Dear Capitalist, Leave Me the Hell Alone on My Day Off
This first appeared in Skewed News.
It’s apparently not enough that you consume all our hours and energy, squeezing us so hard that we turn into miserable wrecks just so you can stuff your face with gourmet food and pay your golf club membership. It’s not enough that we that we work so hard at your crappy jobs that we become dry exhausted husks at the end of a working day, barely alive enough to pop a microwave burrito and zone out to “Mr. Robot” before bed.
After being exploited all day by your greedy ass, did we think we could have at least a few hours or a couple days to call our own, to recover and get our own shit done? Did we plan to catch up on all the errands and housework we’re too tired to do during the workweek? Or even try to squeeze in something fun, relaxing, and social, perhaps take our kids to the movies? Ha ha, joke’s on us—you want that too. You want it all.
Work has taken over our entire lives. Even when we’re not working, we’re on call. Always ready to take on that next project or shift. Always at your beck and call, available to drop everything to answer your fucking texts, calls or emails. Always having to show just the RIGHT ATTITUDE, the right mix of subservient enthusiasm and eagerness to jump at your command, or risk being thrown out of a job altogether.
Who’s on call at less than a week’s notice? 66 percent in food service, 52 percent in retail, and 40 percent of janitors and house cleaners, and many, many others. It’s mostly people with low-wage jobs, making it even harder for those who need it most to schedule reliable additional work to make ends meet.
Some employees even have to call in just before their shift to see if they’re needed, which pretty much makes their entire life subordinated to the job. After being sent letters by the Attorney General telling them they may be violating that state’s labor laws, a few retail chains recently announced they’re going to stop this kind of on-call scheduling in New York. Whoop-de-do. This is a slight improvement, but not nearly enough. What about all the other states? What about all the other ways you seize control of our time?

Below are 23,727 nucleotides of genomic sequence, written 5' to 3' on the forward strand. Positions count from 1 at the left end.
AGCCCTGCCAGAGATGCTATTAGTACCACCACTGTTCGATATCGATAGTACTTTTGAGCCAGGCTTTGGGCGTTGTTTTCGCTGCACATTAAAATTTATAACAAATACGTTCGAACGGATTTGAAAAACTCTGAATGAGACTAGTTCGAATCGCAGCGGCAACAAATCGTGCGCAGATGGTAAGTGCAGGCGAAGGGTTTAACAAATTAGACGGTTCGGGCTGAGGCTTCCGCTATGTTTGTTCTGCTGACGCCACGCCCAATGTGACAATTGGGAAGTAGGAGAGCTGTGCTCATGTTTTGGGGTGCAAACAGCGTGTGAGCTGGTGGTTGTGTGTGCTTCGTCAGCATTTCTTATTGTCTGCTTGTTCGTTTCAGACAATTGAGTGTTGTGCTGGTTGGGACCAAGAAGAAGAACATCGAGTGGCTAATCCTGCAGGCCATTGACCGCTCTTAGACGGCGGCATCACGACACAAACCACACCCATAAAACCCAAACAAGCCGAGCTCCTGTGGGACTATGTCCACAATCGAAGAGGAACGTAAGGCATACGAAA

An x-ray tech (who with his wife have four jobs between them) described being told at the last minute to work another shift. “They’re not really asking. It’s kinda like an understood thing that if I go, ‘look, I want to go home,’ which I do because I’m exhausted, they give me this feeling that if you’re not going to stay, then we’re not giving you any more hours. If I say no, I’ll pay for it, one way or the other. Their attitude is like, ‘well you want work, right?’ Yes I want work, but I don’t want to get worked into the ground, like an animal.”
He talked about being stressed out having to juggle the rest of his life around whatever the manager wants. Working people aren’t permitted to make our own plans any more, but are expected to wait around, hovering by the phone, in case capitalists decide they need us. Everything we try to do is contingent on your last minute whims. Our lives have become unstable and unpredictable, not knowing from day to day if we’re going to be able to fix the car or find childcare or what maddening new hassle will overwhelm us. We’re in a constant state of uncertainty, flaking off from social engagements, unable to sleep enough, settling for fast over healthy food, getting high blood pressure, missing our kids’ baseball games, canceling meetings to plan how to overthrow all you motherfuckers. …
Well, that’s the whole point right there, isn’t it? You want to keep the ground shifting under our feet, keep us too busy to think straight, too busy to organize. Because if we succeed in that, then we, not you, will decide not only when and how much we work, but also what we produce, which services we provide, and how to distribute the fruits of our labor. We won’t be paying your golf club membership any more, that’s for sure.